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Opening the Path for Cross-Sector Collaboration in Climate-Focused Projects

Opening the Path for Cross-Sector Collaboration in Climate-Focused Projects

Across the world, there are various projects and initiatives that are focused on climate action. However, considering the growing urgency of climate change, the world isn’t keeping up fast enough. Research suggests we aren’t on track to achieve the UN’s Agenda 2030 — the organization’s chosen approach to engaging stakeholders in achieving sustainable development. The UN’s 17 sustainable development goals (SDGs) promoted principle-based approaches where multiple sectors from public, private, and knowledge institutions are expected to work together to achieve common medium-term targets.

Global check-up reports from the UN found that the progress on SDGs around the world remains uneven depending on region, sex, age, wealth, and locale. A worldwide survey of the private sector found that nearly 60% of CEOs rank stakeholder engagement among their top three priorities. Still, there is a noticeable gap between intention and realization, with only 7% of respondents stating that their organization regularly aligns the interests of stakeholders and their business.

The UN has long said it: for climate action to truly work, there needs to be cross-sector collaboration on climate-focused projects. While there’s much room for improvement, it’s also important to highlight the work that’s currently being done. In this post, we’ll look at how different sectors can come together to realize climate-focused initiatives:

Private sector

Businesses in the private sector can collaborate with other sectors, such as partnerships with government entities at local or national levels, to work on climate-focused projects. The private sector can also work with local communities to boost environmental equity. For example, tech giant Microsoft partnered with Sol Systems, a renewable energy developer and investor that invests in communities disproportionately affected by environmental challenges, to procure renewable energy.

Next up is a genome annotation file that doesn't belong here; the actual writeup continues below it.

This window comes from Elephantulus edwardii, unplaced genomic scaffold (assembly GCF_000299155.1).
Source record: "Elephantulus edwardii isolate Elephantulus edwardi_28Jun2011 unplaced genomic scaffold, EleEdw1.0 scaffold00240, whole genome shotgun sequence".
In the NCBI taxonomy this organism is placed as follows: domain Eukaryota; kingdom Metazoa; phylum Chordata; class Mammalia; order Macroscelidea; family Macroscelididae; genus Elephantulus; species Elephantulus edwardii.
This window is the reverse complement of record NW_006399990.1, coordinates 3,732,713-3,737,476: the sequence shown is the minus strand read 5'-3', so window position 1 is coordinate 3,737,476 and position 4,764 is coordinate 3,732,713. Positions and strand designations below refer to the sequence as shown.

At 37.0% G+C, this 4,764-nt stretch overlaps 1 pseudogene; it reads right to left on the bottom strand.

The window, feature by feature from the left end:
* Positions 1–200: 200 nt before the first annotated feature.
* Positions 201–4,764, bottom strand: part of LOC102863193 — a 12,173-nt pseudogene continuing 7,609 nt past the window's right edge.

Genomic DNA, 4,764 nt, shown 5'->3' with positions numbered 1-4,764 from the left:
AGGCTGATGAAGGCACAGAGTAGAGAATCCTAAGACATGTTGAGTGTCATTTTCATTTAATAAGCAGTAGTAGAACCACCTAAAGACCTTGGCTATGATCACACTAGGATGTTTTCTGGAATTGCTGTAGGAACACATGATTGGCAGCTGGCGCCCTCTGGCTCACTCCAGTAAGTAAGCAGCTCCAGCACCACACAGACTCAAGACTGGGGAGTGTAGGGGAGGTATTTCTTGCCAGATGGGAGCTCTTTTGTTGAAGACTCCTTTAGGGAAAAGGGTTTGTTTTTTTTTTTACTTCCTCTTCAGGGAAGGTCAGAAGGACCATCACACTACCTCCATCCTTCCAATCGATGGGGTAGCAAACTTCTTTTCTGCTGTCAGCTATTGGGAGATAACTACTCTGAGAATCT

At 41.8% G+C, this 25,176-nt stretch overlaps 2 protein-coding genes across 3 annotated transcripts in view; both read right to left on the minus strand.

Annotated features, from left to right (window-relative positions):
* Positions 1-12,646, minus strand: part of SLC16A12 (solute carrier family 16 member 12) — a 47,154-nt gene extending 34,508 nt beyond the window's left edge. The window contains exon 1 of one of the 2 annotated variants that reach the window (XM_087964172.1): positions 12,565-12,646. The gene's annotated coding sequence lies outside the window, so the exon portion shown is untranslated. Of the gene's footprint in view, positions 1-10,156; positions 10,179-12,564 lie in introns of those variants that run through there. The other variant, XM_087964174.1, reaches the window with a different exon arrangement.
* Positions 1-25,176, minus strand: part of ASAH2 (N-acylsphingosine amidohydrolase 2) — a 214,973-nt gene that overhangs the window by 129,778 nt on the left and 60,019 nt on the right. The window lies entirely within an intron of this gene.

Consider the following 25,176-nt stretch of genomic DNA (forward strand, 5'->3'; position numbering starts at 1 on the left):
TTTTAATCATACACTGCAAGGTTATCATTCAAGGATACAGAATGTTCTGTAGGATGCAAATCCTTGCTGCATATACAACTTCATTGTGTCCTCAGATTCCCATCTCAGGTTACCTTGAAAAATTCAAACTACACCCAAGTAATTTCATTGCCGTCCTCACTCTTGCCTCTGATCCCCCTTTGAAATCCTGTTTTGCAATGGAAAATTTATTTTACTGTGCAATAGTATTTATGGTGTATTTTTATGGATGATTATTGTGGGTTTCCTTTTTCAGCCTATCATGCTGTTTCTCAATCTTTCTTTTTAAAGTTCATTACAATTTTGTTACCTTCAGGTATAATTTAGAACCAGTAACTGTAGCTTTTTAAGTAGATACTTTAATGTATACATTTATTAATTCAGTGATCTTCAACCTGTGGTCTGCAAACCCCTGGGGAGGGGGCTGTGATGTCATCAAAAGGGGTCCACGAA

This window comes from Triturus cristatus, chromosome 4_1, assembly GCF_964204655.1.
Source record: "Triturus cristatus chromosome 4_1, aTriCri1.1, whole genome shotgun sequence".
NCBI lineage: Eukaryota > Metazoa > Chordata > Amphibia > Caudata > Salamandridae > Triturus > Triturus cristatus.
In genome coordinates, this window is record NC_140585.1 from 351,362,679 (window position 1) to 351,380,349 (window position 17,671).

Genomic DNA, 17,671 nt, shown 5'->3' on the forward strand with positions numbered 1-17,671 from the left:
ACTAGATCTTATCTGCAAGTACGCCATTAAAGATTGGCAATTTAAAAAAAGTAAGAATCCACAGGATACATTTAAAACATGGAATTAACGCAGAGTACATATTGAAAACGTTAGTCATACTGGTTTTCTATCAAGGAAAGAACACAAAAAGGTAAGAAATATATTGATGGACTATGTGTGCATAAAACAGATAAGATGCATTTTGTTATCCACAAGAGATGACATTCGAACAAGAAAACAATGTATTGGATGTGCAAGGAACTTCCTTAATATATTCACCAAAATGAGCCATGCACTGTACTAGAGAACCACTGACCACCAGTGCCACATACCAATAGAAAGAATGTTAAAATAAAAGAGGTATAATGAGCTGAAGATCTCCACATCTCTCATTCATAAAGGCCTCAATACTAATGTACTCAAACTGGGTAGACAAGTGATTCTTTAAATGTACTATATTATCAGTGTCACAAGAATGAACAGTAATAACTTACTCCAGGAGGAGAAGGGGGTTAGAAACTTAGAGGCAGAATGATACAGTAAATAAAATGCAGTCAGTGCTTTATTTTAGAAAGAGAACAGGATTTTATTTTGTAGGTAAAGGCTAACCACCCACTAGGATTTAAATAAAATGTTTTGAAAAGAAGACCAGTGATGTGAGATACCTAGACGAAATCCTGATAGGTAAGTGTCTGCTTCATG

To help materialize cross-sector collaborations, businesses should invest in dedicated project management to ensure the various aspects and roles needed in a climate-focused project work together. LHH highlights how project managers are key to collaboration due to their organizational skills, communication skills, and their ability to function well in a fast paced environment under tight deadlines. A project manager that can lead the diverse teams involved in a business and nonprofit collaboration can help realize climate-related initiatives. Project managers’ communication and organizational skills can help coordinate stakeholders, sponsors, and team members to carry out a project efficiently from planning to execution.

Education sector

To boost climate action, it’s important to educate younger generations and equip them with the necessary skills to navigate the future sustainably. This is where collaborations with the education sector come in. The education sector frequently works with organizations in the private sector and nonprofits to help spread knowledge and awareness to drive sustainable action. These come in the form of workshops, scholarships, and other education initiatives.

In particular, qualified experts and professionals in relevant fields are great mentors to younger generations. Recently, automotive company Volkswagen announced their partnership with the international educational initiative Moonshot Pirates for a global innovation competition with the end goal of encouraging the youth to think big and identify sustainable solutions to mobility. Volkswagen aims to provide participants with practical experience to stimulate innovative ideas while supported by mobility experts and a jury of scientists and professionals in the industry.

Media

Finally, collaborations with the media are essential to mobilizing climate action and motivating audiences interested in climate protection. People are generally reactive to new information, and disseminating climate-related information through different forms of media can help lead up to more material action. In the case of our social impact and sustainability podcast Care More Be Better, it’s important to bring forth stories from various industries and sectors on their fight against climate change, from charities to small businesses. By telling these stories, we can hope for real change.

Having qualified experts share information can help people learn more about climate-focused projects and drive them to take action. A Nature Scientific Reports study on the role of social media on people-centric climate action found that greater social media engagement can help translate online discourse to environmental justice and expand the climate action network. The study also emphasizes that people should be included systematically in emission reduction decision-making — the democratization of climate action — for real change to truly take off.

Written by Adelyn Conway
Exclusive for caremorebebetter.com

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